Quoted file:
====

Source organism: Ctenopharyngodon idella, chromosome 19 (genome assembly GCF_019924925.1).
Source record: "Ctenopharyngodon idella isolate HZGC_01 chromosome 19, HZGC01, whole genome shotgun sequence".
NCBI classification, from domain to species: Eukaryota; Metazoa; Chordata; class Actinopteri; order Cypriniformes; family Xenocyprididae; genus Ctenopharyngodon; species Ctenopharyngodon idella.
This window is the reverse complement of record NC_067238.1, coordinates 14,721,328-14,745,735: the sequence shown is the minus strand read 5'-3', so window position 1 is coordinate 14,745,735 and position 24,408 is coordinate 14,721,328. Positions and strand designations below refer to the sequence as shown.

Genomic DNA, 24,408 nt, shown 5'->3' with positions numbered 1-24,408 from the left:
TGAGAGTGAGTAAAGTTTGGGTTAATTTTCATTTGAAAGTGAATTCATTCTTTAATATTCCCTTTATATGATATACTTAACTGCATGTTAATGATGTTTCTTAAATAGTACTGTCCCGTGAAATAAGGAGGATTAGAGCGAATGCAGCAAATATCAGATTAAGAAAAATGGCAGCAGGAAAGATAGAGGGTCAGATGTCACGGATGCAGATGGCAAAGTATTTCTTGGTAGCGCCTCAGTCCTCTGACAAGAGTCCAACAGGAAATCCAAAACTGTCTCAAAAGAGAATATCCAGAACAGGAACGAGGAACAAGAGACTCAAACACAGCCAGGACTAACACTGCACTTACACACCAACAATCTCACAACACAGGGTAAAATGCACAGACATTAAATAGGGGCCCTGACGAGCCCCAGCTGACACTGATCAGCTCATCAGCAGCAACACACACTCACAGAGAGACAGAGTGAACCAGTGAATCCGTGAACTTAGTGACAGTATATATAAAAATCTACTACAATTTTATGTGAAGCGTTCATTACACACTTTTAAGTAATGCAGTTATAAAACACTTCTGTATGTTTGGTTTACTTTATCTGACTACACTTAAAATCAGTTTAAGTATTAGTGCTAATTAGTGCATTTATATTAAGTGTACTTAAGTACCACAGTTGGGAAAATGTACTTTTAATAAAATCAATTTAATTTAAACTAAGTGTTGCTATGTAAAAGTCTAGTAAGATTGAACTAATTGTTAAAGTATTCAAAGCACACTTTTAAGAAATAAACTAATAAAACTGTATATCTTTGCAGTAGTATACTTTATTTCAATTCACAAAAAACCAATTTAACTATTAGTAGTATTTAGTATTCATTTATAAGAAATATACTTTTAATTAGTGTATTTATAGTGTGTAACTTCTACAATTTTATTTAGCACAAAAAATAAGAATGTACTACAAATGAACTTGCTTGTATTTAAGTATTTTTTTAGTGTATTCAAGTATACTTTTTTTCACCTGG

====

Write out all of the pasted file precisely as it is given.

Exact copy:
Source organism: Ctenopharyngodon idella, chromosome 19 (genome assembly GCF_019924925.1).
Source record: "Ctenopharyngodon idella isolate HZGC_01 chromosome 19, HZGC01, whole genome shotgun sequence".
NCBI classification, from domain to species: Eukaryota; Metazoa; Chordata; class Actinopteri; order Cypriniformes; family Xenocyprididae; genus Ctenopharyngodon; species Ctenopharyngodon idella.
This window is the reverse complement of record NC_067238.1, coordinates 14,721,328-14,745,735: the sequence shown is the minus strand read 5'-3', so window position 1 is coordinate 14,745,735 and position 24,408 is coordinate 14,721,328. Positions and strand designations below refer to the sequence as shown.

Genomic DNA, 24,408 nt, shown 5'->3' with positions numbered 1-24,408 from the left:
TGAGAGTGAGTAAAGTTTGGGTTAATTTTCATTTGAAAGTGAATTCATTCTTTAATATTCCCTTTATATGATATACTTAACTGCATGTTAATGATGTTTCTTAAATAGTACTGTCCCGTGAAATAAGGAGGATTAGAGCGAATGCAGCAAATATCAGATTAAGAAAAATGGCAGCAGGAAAGATAGAGGGTCAGATGTCACGGATGCAGATGGCAAAGTATTTCTTGGTAGCGCCTCAGTCCTCTGACAAGAGTCCAACAGGAAATCCAAAACTGTCTCAAAAGAGAATATCCAGAACAGGAACGAGGAACAAGAGACTCAAACACAGCCAGGACTAACACTGCACTTACACACCAACAATCTCACAACACAGGGTAAAATGCACAGACATTAAATAGGGGCCCTGACGAGCCCCAGCTGACACTGATCAGCTCATCAGCAGCAACACACACTCACAGAGAGACAGAGTGAACCAGTGAATCCGTGAACTTAGTGACAGTATATATAAAAATCTACTACAATTTTATGTGAAGCGTTCATTACACACTTTTAAGTAATGCAGTTATAAAACACTTCTGTATGTTTGGTTTACTTTATCTGACTACACTTAAAATCAGTTTAAGTATTAGTGCTAATTAGTGCATTTATATTAAGTGTACTTAAGTACCACAGTTGGGAAAATGTACTTTTAATAAAATCAATTTAATTTAAACTAAGTGTTGCTATGTAAAAGTCTAGTAAGATTGAACTAATTGTTAAAGTATTCAAAGCACACTTTTAAGAAATAAACTAATAAAACTGTATATCTTTGCAGTAGTATACTTTATTTCAATTCACAAAAAACCAATTTAACTATTAGTAGTATTTAGTATTCATTTATAAGAAATATACTTTTAATTAGTGTATTTATAGTGTGTAACTTCTACAATTTTATTTAGCACAAAAAATAAGAATGTACTACAAATGAACTTGCTTGTATTTAAGTATTTTTTTAGTGTATTCAAGTATACTTTTTTTCACCTGG